By: Whitney James

Before May of 2016, Arkansas workers’ compensation attorneys long wondered about the future of the state’s Death and Permanent Total Disability Trust Fund.  I can recall numerous conversations regarding how the Fund would be able to continue to pay claims.  Now that 2017 is coming to a close, it seems like a good time to review some changes in the law that will begin to affect businesses in the future.

In May of 2016, Arkansas passed a law that lists an end date for filing claims with the Death and Permanent Total Disability Trust Fund.  For what I view as such a significant change in Arkansas workers’ compensation law, there was not much media attention.

The Death and Permanent Total Disability Trust Fund assumes payments of benefits to workers who have sustained an injury that results in permanent disability or death.  In the case of employees who are permanently disabled, the Fund takes over permanent disability payments after the workers’ compensation carrier pays a certain amount.  For injuries prior to January 1, 2008, the cap for the workers’ compensation carrier is $75,000.00.  For injuries on or after January 1, 2008, the cap is 325 times the maximum total disability rate established for the date of the injury.

The funds in the Death and Permanent Total Disability Trust Fund come from a tax placed on workers’ compensation insurance carriers and self-insured employers.  Proponents of closing the Fund cited the concern for its growing unfunded liability versus the amount of money contributed.

Although other dates were proposed and discussed, the law passed in May of 2016, which amended Arkansas Code Annotated §11-9-502, mandates an official deadline of June 30, 2019 for an employee or dependent of an employee to file a claim with the Fund for death or permanent total disability benefits.  If a death or permanent total disability claim is filed before that date, the Fund will still assume benefits after the employer has reached the cap; however, if a claim is filed after that date, the liability for permanent and total disability benefits remains with the employer.  The Death and Permanent Total Disability Threshold no longer matters.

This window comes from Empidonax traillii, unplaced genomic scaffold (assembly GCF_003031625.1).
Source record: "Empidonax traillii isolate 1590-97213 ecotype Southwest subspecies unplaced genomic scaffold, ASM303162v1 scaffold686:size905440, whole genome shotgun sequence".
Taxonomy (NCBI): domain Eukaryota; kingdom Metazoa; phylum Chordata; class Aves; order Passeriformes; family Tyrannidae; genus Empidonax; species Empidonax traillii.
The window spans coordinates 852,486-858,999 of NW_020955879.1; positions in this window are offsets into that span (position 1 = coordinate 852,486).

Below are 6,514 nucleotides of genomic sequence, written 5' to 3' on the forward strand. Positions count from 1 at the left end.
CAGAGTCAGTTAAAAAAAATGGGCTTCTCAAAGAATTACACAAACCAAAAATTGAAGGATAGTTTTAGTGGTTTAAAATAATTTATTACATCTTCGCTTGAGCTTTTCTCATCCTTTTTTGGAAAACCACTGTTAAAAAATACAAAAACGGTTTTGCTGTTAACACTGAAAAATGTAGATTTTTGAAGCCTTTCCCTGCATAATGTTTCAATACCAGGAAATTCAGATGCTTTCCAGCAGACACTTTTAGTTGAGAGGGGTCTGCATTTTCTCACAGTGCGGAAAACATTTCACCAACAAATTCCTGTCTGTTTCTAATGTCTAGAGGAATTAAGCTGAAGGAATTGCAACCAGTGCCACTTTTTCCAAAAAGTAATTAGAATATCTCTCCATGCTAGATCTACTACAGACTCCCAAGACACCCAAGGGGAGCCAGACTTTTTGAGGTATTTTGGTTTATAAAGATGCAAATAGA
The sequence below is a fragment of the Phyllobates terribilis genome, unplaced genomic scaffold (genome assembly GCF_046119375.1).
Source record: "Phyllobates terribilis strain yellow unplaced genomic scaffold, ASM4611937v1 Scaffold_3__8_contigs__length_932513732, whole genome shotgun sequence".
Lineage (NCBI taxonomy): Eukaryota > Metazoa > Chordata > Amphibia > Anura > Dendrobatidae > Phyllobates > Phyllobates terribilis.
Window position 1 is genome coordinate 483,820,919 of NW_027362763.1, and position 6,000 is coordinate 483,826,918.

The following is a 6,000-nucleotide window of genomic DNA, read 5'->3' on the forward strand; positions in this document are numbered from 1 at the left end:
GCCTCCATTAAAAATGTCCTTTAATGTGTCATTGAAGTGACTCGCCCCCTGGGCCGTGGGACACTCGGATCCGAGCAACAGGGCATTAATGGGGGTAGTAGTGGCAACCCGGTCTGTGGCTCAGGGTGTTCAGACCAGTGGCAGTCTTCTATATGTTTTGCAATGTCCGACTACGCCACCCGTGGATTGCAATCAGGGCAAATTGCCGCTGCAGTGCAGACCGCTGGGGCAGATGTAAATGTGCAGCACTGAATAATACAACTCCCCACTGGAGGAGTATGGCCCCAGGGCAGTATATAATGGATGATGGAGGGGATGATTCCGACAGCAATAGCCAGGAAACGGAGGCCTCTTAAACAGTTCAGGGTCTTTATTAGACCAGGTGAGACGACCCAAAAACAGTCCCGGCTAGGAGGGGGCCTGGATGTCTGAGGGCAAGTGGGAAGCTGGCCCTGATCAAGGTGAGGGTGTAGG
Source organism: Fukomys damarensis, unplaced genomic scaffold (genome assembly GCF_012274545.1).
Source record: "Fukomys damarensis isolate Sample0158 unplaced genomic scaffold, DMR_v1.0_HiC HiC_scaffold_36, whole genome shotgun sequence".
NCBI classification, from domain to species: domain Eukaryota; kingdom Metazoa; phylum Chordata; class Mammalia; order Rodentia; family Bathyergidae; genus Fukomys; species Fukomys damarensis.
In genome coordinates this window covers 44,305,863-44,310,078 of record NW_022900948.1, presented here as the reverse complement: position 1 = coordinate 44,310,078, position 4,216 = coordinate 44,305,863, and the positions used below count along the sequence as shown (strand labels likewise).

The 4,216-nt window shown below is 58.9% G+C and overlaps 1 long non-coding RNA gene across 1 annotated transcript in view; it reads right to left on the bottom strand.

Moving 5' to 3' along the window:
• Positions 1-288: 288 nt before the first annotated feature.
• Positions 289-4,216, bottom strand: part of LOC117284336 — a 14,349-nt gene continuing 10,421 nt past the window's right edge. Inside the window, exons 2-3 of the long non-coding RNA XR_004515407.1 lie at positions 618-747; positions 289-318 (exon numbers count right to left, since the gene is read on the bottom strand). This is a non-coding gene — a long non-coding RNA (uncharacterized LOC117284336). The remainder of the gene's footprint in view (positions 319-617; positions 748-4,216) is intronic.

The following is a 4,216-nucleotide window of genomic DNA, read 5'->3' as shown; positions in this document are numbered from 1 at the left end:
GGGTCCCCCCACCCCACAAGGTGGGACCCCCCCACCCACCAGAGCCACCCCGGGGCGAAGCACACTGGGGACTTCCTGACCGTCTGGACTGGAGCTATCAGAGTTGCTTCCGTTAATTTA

What do these changes mean?  Even though the amount of the tax will eventually decrease, in the meantime, costs for employers could rise.  It is certain that with the deadline looming, permanent and total disability claims will increase.  Employers will have to evaluate how to account for added expenses since the state will no longer take over payments on permanent and total disability claims.  There are many variables and potential outcomes to consider.  Although the Death and Permanent Total Disability Trust Fund is far from closed and will be paying out benefits for quite some time in the future, as we reach the end of 2017, we need to remain aware of this significant change in Arkansas workers’ compensation law.

Whitney James focuses on Workers’ Compensation, Personal Injury Litigation and Business and Commercial Litigation in the Little Rock office.

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